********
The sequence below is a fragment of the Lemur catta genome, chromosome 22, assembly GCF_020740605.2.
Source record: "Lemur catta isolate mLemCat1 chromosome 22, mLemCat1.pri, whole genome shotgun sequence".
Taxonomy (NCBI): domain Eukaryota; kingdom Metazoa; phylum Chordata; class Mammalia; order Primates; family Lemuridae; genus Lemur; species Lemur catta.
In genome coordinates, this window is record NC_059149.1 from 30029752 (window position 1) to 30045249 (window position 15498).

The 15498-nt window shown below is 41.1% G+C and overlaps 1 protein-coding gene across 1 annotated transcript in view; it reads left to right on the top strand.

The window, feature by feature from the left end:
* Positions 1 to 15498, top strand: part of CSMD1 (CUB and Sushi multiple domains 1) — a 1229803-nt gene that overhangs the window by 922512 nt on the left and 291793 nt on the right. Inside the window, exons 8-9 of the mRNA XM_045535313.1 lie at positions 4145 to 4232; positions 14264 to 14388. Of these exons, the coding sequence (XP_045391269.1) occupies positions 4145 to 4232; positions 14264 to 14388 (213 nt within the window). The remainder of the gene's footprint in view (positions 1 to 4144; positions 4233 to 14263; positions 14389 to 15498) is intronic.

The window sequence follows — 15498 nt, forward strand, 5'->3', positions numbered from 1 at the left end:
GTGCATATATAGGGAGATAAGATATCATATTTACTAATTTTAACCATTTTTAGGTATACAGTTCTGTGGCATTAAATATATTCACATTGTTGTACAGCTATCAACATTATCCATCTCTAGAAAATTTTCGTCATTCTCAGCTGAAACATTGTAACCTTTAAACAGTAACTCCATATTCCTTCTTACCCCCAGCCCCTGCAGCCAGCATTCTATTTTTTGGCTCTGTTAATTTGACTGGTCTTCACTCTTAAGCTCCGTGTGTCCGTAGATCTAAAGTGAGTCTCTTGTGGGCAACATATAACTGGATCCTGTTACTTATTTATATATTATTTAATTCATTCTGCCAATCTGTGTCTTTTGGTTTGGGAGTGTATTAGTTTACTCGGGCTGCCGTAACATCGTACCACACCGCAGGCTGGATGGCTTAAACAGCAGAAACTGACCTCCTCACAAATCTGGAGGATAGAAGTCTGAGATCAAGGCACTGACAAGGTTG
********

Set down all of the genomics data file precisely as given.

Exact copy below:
The sequence below is a fragment of the Lemur catta genome, chromosome 22, assembly GCF_020740605.2.
Source record: "Lemur catta isolate mLemCat1 chromosome 22, mLemCat1.pri, whole genome shotgun sequence".
Taxonomy (NCBI): domain Eukaryota; kingdom Metazoa; phylum Chordata; class Mammalia; order Primates; family Lemuridae; genus Lemur; species Lemur catta.
In genome coordinates, this window is record NC_059149.1 from 30029752 (window position 1) to 30045249 (window position 15498).

The 15498-nt window shown below is 41.1% G+C and overlaps 1 protein-coding gene across 1 annotated transcript in view; it reads left to right on the top strand.

The window, feature by feature from the left end:
* Positions 1 to 15498, top strand: part of CSMD1 (CUB and Sushi multiple domains 1) — a 1229803-nt gene that overhangs the window by 922512 nt on the left and 291793 nt on the right. Inside the window, exons 8-9 of the mRNA XM_045535313.1 lie at positions 4145 to 4232; positions 14264 to 14388. Of these exons, the coding sequence (XP_045391269.1) occupies positions 4145 to 4232; positions 14264 to 14388 (213 nt within the window). The remainder of the gene's footprint in view (positions 1 to 4144; positions 4233 to 14263; positions 14389 to 15498) is intronic.

The window sequence follows — 15498 nt, forward strand, 5'->3', positions numbered from 1 at the left end:
GTGCATATATAGGGAGATAAGATATCATATTTACTAATTTTAACCATTTTTAGGTATACAGTTCTGTGGCATTAAATATATTCACATTGTTGTACAGCTATCAACATTATCCATCTCTAGAAAATTTTCGTCATTCTCAGCTGAAACATTGTAACCTTTAAACAGTAACTCCATATTCCTTCTTACCCCCAGCCCCTGCAGCCAGCATTCTATTTTTTGGCTCTGTTAATTTGACTGGTCTTCACTCTTAAGCTCCGTGTGTCCGTAGATCTAAAGTGAGTCTCTTGTGGGCAACATATAACTGGATCCTGTTACTTATTTATATATTATTTAATTCATTCTGCCAATCTGTGTCTTTTGGTTTGGGAGTGTATTAGTTTACTCGGGCTGCCGTAACATCGTACCACACCGCAGGCTGGATGGCTTAAACAGCAGAAACTGACCTCCTCACAAATCTGGAGGATAGAAGTCTGAGATCAAGGCACTGACAAGGTTG